Today's News

  • Son of one time county executive indicted for drugs

    Tyler Farmer, the son of former Roane County Executive Mike Farmer, has been indicted by the Roane County grand jury on drug charges.

    A sheriff’s deputy went to 156 Greystone Way in Kingston to arrest Tyler Farmer on June 20.

    “Upon arrival, I made contact with Mr. Farmer in the driveway of the residence,” the report on his arrest said. “Mr. Farmer was arrested on an outstanding criminal court capias.”

  • Sewer line access issue resolving

    Despite the scary language in a recent resolution, Kingston officials believe a sewer line problem — access to which is blocked by a private garage — can be resolved without incident.

    “We’ve met with the homeowners involved,” said City Manager Jim Pinkerton. “I’m hopeful we’ll be able to negotiate an arrangement. We’re just asking for the authority to do whatever we might need to do.”

  • THP lieutenant goes back for degree

    Many people decide to return to school — often out of necessity:  to overcome a layoff, increase skills or because of a feeling of unfinished business.

    Tennessee Highway Patrol Lt. Jessie Brooks, 55, falls into the last group.

    Brooks has made a career out of law enforcement, but recently he decided he wanted to accomplish a longtime goal of finishing his criminal justice degree.

  • Assessor contest draws crowd to Tea Party forum

    Experience or a need for fresh blood.

    That’s the decision voters will have to come to, according to two candidates vying for the Roane County property assessor seat this August.

    A candidates forum hosted by the Roane County Tea Party drew a crowd to the Kingston Community Center last Thursday to hear from  incumbent Teresa Kirkham and challenger David Morgan.

    Congressional candidate Scottie Mayfield also spoke.

  • Drug arrests linked to deaths

    Twenty Roane Countians were arrested as part of a multi-county round-up after a federal grand jury in Knoxville returned an indictment charging all with oxycodone trafficking and money laundering conspiracies.

    In some cases, those charged may face life in prison or 20 years to life because deaths tied to oxycodone use may be connected to the drug trafficking charges, said a release from U.S. Attorney General’s Office Eastern District of Tennessee.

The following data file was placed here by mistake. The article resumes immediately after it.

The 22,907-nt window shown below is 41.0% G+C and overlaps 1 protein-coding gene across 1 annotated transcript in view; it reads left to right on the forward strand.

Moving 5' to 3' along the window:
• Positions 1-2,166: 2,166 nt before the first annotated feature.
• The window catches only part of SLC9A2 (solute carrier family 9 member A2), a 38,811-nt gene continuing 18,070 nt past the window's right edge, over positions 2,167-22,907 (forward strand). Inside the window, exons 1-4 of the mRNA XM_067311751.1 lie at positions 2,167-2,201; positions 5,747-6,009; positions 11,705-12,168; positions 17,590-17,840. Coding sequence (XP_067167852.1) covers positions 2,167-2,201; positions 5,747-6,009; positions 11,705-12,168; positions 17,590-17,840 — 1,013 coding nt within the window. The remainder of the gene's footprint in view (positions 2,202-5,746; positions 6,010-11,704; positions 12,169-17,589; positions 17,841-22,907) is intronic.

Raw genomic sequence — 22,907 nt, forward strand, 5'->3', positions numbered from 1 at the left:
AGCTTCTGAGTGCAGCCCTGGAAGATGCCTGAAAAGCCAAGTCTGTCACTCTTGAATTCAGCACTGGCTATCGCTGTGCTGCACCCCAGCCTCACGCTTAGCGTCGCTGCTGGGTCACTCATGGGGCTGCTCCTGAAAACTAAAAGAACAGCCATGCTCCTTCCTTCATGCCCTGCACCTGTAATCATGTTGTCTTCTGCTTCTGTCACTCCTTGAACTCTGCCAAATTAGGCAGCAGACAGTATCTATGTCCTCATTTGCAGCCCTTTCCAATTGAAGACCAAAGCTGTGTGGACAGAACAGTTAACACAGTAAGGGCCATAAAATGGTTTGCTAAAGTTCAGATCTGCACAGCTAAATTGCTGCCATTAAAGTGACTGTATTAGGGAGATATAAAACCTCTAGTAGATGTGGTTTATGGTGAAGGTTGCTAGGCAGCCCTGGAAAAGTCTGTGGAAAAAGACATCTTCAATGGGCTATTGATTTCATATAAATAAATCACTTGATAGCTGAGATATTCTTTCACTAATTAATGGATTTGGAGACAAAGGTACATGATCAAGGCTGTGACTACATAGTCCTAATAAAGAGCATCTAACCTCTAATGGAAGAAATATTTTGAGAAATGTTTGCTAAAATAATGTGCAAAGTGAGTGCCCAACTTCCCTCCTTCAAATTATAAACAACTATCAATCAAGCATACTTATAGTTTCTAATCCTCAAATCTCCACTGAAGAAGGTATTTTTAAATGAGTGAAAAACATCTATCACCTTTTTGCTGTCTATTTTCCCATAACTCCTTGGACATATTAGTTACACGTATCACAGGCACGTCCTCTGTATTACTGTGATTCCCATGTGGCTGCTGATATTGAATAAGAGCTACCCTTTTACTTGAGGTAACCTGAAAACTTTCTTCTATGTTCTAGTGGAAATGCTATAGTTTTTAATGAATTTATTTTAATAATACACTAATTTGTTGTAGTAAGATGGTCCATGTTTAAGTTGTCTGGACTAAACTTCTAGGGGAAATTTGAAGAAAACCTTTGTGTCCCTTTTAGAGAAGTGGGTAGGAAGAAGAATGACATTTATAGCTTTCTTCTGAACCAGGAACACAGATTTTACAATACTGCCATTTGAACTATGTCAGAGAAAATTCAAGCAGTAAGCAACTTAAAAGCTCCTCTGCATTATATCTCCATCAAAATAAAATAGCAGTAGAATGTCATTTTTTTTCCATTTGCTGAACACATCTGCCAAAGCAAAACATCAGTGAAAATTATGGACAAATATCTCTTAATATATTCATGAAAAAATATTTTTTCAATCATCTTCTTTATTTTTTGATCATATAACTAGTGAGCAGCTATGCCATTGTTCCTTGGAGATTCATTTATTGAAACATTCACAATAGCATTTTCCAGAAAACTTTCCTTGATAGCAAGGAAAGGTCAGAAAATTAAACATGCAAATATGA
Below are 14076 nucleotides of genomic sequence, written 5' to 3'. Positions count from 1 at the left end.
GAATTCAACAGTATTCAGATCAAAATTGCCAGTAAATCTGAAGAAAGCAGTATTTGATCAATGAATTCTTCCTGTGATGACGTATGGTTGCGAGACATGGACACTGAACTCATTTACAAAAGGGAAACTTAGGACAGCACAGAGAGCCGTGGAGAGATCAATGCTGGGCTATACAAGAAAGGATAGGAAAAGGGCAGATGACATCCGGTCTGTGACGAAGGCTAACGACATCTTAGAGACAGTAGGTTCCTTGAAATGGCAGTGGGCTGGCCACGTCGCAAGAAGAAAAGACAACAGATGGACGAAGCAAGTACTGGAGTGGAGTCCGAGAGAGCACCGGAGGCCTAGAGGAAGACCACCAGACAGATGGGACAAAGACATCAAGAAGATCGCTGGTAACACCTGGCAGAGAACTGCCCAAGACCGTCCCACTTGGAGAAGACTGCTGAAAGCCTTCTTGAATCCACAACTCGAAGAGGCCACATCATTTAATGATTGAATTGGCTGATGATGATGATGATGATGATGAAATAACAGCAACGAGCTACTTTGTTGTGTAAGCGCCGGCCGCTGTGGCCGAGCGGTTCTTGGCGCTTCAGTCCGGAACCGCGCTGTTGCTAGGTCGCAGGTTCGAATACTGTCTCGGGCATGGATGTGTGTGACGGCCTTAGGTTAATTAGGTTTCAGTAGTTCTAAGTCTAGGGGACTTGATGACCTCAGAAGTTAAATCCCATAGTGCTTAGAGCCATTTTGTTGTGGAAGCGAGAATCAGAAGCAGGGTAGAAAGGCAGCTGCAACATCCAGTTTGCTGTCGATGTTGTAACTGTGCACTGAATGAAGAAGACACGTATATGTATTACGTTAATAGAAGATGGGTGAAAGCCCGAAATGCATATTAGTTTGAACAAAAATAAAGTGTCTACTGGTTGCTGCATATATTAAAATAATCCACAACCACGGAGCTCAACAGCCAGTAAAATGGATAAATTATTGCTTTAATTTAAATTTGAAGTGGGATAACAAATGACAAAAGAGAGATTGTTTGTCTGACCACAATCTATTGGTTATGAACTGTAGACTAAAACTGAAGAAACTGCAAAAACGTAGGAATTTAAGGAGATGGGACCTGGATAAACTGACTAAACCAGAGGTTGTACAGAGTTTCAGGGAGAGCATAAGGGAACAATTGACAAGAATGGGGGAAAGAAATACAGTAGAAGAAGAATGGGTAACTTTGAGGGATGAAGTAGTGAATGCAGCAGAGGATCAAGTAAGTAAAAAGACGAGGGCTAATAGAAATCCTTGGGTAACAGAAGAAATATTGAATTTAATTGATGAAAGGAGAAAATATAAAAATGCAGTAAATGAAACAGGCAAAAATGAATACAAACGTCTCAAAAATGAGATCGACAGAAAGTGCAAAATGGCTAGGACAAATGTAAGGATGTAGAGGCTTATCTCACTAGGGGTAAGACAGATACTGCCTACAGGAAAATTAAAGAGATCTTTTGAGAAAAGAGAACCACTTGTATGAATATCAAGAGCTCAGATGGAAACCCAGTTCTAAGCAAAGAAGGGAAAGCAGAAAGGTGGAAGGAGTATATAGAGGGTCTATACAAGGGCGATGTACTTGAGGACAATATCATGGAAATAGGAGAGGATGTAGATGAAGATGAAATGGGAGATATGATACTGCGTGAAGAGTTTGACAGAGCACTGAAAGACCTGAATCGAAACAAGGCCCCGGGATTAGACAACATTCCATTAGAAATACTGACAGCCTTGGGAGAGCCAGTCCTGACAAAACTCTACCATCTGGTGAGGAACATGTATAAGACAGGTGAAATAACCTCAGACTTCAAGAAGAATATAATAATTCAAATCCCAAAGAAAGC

• Lane shines in all-star game
  • Nesbit enjoys teaching at camp

    Whether it’s a Roane State 18-year-old or a kid from Roane County that’s eight years old, Roane State head coach Randy Nesbit loves teaching the game of basketball and takes pride in seeing his players improve.

  • Looseleaf Laureate: Foundation of friends invaluable

    I’ve been through a rough patch lately.
    I wrote openly about my now-dismissed legal situation, and about running over my cat Pony (the splint should be coming off soon). I also had some bumps in my love life, but we are in a better place now.
    This column isn’t about those situations, but about the people who have helped me find my way through.
    I am blessed with one of the strongest networks of friends a person could have.

  • Protective custody for starvation couple

    Matthew and Amanda Dotson, the parents accused of starving their 2-year-old son to death, are being held in protective custody at the Roane County Jail.
    Sheriff Jack Stockton said the situation was out of concern that they might be harmed by other inmates. 
    “It’s our job to protect them,” he said. 
    The Dotsons were booked into the Roane County Jail late Tuesday.
    They were indicted by the Roane County grand jury this week for first-degree murder in the death of their son.

  • Cuts still threat to school budget

    The Roane County Budget Committee voted 3-0 to recommend the 2012-13 school budget to the County Commission, but school officials may want to continue following the situation until the budget process comes to a close.
    After the unanimous vote and after Director of Schools Toni McGriff and school business manager Eric Harbin left the June 14 meeting at the courthouse, the committee continued to scrutinize the school budget.
    Commissioner Steve Kelley even indicated he might propose a change to the $69.4 million plan before it goes to the county commission for a vote.